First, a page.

* U.S. Retail sales data tops expectations
* German investor morale survey worse-than-expected
* Mounting no-deal Brexit worries knock pound (Updates with open of U.S. markets, changes dateline; previous LONDON)
By Chuck Mikolajczak
NEW YORK, July 16 (Reuters) – A gauge of global equities edged lower on Tuesday and U.S. Treasury yields climbed as a stronger-than-anticipated report on retail sales raised the possibility that a second rate cut by the Federal Reserve this year could be pushed back by several months.
U.S. retail sales rose 0.4% in June, as households stepped up purchases of motor vehicles and a variety of other goods. The solid number comes on the heels of recent data showing a strong labor market and a pickup in consumer prices.
While the Fed is still largely expected to cut rates by a quarter of a percentage point at its July 30-31 policy meeting, expectations for a more aggressive half a percentage point cut have been scaled back.
“One of the things I have been wringing my hands over is this divergence between very strong consumer confidence and retail sales that have just been going nowhere so maybe we are starting to close the gap,” said Jack Ablin, chief investment officer at Cresset Capital Management in Chicago.
“I donâ€™t know if this is going to take the Fed off its July easing plan but it could perhaps push the second rate reduction out a few months.”
The Dow Jones Industrial Average rose 17.04 points, or 0.06%, to 27,376.2, the S&P 500 fell 3.12 points, or 0.10%, to 3,011.18 and the Nasdaq Composite dropped 9.50 points, or 0.12%, to 8,248.68.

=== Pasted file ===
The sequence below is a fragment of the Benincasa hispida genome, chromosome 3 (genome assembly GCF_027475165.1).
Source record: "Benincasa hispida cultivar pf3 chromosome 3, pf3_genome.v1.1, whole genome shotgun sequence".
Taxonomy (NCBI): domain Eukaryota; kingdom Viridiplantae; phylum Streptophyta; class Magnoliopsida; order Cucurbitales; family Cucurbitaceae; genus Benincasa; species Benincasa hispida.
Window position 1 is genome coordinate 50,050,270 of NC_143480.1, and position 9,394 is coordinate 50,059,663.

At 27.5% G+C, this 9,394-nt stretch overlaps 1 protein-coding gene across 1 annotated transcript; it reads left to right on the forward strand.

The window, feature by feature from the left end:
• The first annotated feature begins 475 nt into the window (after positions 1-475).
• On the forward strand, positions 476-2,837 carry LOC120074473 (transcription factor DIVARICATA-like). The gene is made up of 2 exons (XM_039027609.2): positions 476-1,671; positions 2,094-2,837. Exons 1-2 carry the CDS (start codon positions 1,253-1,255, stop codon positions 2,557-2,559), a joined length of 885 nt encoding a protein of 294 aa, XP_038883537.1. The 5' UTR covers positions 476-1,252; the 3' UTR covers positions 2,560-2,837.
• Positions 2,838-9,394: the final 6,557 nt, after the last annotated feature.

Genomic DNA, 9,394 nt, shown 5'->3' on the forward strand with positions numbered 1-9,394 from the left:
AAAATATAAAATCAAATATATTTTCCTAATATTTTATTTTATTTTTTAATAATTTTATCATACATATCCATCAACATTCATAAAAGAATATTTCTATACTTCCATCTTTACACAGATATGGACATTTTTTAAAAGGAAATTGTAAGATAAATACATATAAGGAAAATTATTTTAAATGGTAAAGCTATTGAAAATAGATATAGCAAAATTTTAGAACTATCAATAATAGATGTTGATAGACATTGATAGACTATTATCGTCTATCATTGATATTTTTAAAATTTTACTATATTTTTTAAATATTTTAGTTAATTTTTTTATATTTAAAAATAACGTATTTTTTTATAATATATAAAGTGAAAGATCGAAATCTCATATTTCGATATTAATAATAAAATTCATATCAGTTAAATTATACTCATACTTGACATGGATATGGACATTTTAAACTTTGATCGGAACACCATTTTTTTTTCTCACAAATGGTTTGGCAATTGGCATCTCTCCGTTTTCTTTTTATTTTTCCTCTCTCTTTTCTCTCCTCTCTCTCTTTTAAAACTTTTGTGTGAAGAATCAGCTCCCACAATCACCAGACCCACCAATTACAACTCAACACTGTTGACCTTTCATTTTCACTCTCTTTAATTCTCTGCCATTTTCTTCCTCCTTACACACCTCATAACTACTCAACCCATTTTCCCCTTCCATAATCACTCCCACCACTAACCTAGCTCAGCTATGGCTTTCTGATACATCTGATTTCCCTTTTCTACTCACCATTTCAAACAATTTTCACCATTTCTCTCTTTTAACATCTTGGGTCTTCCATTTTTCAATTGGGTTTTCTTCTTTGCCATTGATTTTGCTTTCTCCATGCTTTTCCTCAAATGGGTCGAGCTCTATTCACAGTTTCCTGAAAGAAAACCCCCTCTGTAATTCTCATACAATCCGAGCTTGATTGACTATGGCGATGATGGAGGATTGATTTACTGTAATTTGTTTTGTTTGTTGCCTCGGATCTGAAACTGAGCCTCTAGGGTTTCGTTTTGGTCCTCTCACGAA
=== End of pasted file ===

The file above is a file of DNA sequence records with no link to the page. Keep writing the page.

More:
With earnings season underway, banking shares were in focus after a mixed bag of results from JPMorgan, Goldman Sachs and Wells Fargo. The S&P banks sector was off 0.2%.
Other data showed manufacturing output in the U.S. picked up steam in June, while import prices declined the most in six months.
The data boosted U.S. Treasury yields, while the improving economic picture has seen the U.S. yield curve steepen in the past week.
Benchmark 10-year notes last fell 11/32 in price to yield 2.1288%, compared with 2.092% late on Monday.
European equities rose as disappointing data out of Germany and new concerns over Brexit helped boost expectations for stimulus from the European Central Bank.
Germany’s ZEW indicator showed that the mood among investors in Europe’s largest economy deteriorated more than expected in July, with the survey pointing to the unresolved China-U.S. trade dispute and to political tensions with Iran.
The pan-European STOXX 600 index rose 0.38% and MSCI’s gauge of stocks across the globe shed 0.08%.
The dollar strengthened versus the euro as a result of the disparate data while a debate between the two candidates to become Britain’s next prime minister sent the pound tumbling because of heightened worries about a no-deal Brexit.
The dollar index rose 0.35%, with the euro down 0.34% to $1.1219. Sterling was last trading at $1.2415, down 0.81% on the day.
Oil prices steadied as a resumption of production in the Gulf of Mexico after Hurricane Barry and a boom in U.S. supply from shale oil countered tensions in the Middle East.
U.S. crude rose 0.03% to $59.60 per barrel and Brent was last at $66.76, up 0.42% on the day.
(Reporting by Chuck Mikolajczak; Editing by Steve Orlofsky)